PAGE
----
Tag Archives: Narrow leaved owl’s clover

A Very Hairy Butterfly Encounter, 04-06-19

I led some of my Certified California Naturalist students on a walk around the Effie Yeaw Nature Preserve.

My coworker Bill Grabert and our volunteer Roxanne Moger joined me. There were about 10 of us altogether. Because the nature center was hosting a donor event today, we stayed out of the parking lot and parked along the road that leads out of the preserve. It was about 52° when we got there, and it made it up to a mostly cloudy and overcast 68° by the afternoon.

A female coyote surprised us by stepping out into the parking lot and trotting down the road – too fast to get any photos of her. But otherwise, we saw mostly the usual suspects during the walk, but there were some deer that were being very cooperative, some of the wildflowers were showing up, and we saw quite a few nests and nesting cavities, including the Mourning Doves’ nest, a Red-Shouldered Hawk nest and several Bushtit nests.

Students also learned how to identify some of the local birds by their calls and saw their first pair of Common Mergansers – which was kind of a big deal to them because the males and females look so totally different from one another. Most of them recognized the female (with her reddish head and topknot), but the male (with his bright white breast, iridescent blue-green head and orange bill) was a big surprise to them.

The leucistic male turkey was also a first for many of the students, so that was fun to see.

The funniest thing that happened on the walk was when a female Pipevine Swallowtail butterfly flew into the hair of one of the students, Sue. Then Roxanne found a cooperative male butterfly and put him into Sue’s hair so everyone could see how to distinguish the males from the females (by the amount of blue on their hind wings). Sue was very patient and stayed still as everyone talked about the butterflies and took photos. Hah!

CLICK HERE for the album of photos.

The subspecies of Pipevine Swallowtail, Battus philenor hirsuta, we see around here is endemic to the Central Valley of California and is found nowhere else on Earth.  And the word “hirsuta” refers to the “hairy” body this subspecies… so it was a very Hairy Butterfly Encounter.  Coolness.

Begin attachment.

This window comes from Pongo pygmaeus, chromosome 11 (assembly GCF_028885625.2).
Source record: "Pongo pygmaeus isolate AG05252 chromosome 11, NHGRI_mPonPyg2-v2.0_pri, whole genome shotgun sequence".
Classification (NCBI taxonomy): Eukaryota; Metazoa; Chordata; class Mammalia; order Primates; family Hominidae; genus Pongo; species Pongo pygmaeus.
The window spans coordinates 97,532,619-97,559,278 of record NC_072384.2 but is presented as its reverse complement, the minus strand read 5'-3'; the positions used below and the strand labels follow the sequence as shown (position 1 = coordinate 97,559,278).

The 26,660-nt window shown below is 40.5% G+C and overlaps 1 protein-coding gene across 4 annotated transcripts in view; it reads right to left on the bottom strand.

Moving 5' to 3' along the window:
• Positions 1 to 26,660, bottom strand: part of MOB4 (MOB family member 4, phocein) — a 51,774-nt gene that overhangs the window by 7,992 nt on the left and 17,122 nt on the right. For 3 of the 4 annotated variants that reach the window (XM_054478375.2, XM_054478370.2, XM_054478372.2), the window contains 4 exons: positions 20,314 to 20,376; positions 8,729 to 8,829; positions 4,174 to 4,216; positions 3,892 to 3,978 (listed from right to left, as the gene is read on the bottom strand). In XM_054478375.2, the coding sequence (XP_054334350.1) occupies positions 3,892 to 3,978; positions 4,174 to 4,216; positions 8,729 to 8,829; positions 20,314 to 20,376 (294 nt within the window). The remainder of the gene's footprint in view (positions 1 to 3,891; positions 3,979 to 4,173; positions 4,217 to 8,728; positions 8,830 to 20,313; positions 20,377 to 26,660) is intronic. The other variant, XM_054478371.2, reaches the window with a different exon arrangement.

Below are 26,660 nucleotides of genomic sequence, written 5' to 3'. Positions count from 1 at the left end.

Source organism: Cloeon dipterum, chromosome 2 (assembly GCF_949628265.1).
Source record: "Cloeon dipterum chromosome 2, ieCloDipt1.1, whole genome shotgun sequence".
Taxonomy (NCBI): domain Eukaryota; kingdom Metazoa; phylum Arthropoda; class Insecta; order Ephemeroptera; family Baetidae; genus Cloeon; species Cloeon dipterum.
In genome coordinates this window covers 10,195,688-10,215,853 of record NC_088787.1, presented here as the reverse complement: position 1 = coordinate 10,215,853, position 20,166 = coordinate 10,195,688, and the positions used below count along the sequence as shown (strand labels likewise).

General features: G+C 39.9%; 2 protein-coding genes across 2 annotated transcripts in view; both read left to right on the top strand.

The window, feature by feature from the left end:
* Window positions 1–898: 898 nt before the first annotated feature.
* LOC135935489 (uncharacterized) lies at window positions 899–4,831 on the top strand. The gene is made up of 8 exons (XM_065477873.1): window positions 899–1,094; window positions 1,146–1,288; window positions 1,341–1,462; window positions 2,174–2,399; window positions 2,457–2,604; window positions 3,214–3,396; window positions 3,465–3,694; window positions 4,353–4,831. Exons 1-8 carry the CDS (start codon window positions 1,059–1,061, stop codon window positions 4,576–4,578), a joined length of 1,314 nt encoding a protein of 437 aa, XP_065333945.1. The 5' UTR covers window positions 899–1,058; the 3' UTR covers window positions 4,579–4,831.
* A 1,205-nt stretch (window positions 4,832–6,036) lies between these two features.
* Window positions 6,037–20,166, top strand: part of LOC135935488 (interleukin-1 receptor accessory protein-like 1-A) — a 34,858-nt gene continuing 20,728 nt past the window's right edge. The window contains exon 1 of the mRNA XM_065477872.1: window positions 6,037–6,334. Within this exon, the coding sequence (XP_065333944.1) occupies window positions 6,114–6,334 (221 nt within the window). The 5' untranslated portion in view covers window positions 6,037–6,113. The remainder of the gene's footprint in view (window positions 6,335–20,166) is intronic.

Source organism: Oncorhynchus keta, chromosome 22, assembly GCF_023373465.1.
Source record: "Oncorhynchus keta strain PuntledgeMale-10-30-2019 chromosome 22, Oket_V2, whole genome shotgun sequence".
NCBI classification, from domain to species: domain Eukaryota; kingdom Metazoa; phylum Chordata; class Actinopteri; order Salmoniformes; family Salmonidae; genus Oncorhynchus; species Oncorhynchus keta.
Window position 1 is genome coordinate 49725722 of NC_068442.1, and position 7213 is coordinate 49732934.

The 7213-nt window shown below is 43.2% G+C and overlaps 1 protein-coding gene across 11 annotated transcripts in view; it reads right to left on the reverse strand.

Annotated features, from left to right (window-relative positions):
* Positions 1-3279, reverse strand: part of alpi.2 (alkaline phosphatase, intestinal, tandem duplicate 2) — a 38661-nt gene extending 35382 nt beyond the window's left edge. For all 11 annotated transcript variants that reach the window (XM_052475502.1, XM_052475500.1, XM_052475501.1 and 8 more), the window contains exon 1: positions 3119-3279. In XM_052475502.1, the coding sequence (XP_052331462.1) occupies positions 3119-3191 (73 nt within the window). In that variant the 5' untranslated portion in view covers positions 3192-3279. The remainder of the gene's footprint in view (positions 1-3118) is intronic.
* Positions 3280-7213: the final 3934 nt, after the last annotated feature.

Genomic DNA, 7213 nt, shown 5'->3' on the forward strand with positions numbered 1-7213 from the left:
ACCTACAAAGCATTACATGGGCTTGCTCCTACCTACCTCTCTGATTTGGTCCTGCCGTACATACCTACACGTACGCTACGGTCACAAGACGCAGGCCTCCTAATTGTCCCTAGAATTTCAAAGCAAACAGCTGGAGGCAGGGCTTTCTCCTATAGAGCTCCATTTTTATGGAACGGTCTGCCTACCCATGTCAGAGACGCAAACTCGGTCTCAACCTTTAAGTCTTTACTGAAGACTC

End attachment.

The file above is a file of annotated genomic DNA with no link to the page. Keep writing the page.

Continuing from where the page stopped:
We walked for almost 4 hours before heading out and going back to our respective homes. I’ll be doing another walk on Tuesday next week for any students who still need to add a field trip to their course requirements.

Species List:

1. Bedstraw, Cleavers, Galium aparine
2. Black Phoebe, Sayornis nigricans
3. Blue Dicks, Dichelostemma capitatum
4. Buckbrush, Ceanothus cuneatus
5. Bush Lupine, Lupinus albifrons
6. Bushtit, Psaltriparus minimus
7. California Ground Squirrel, Otospermophilus beecheyi
8. California Manroot, Marah fabaceus
9. California Pipevine, Aristolochia californica
10. California Poppy, Eschscholzia californica
11. California Scrub Jay, Aphelocoma californica
12. Columbian Black-Tailed Deer, Odocoileus hemionus columbianus
13. Common Merganser, Mergus merganser
14. Destroying Angel Mushroom, Amanita verna
15. Dog Vomit Slime Mold, Fuligo septica
16. Douglas Iris, Iris douglasiana
17. Eastern Fox Squirrel, Sciurus niger
18. European Starling, Sturnus vulgaris
19. False Turkey Tail Fungus, Stereum hirsutum
20. Fringepod, Thysanocarpus curvipes ssp. curvipes
21. Gold Dust Lichen, Chrysothrix candelaris
22. Golden-Crowned Sparrow, Zonotrichia atricapilla
23. Green Shield Lichen, Flavoparmelia caperata
24. Hoary Lichen, Rosette Lichen, Physcia aipolia
25. House Wren, Troglodytes aedon
26. Mallard, Anas platyrhynchos
27. Mazegill Fungus, Daedalea quercina
28. Meadow Mushroom, Agaricus campestris
29. Miniature Lupine, Lupinus bicolor
30. Mourning Dove, Zenaida macroura
31. Oak Titmouse, Baeolophus inornatus
32. Oakmoss Lichen, Evernia prunastri
33. Painted Lady butterfly, Vanessa cardui
34. Pipevine Swallowtail butterfly, Battus philenor hirsuta
35. Pleated Ink Cap, Parasol Ink Cap, Parasola plicatilis
36. Red-Shouldered Hawk, Buteo lineatus
37. Red-Tailed Hawk, Buteo jamaicensis
38. Rio Grande Wild Turkey, Meleagris gallopavo intermedia
39. Rock Shield Lichen, Xanthoparmelia conspersa
40. Santa Barbara Sedge, Carex barbarae
41. Saw-Whet Owl, Sophia, Aegolius acadicus
42. Snowy Egret, Egretta thula
43. Storksbill, Longstalk Crane Bill, Geranium columbinum
44. Sunburst Lichen, Xanthoria elegans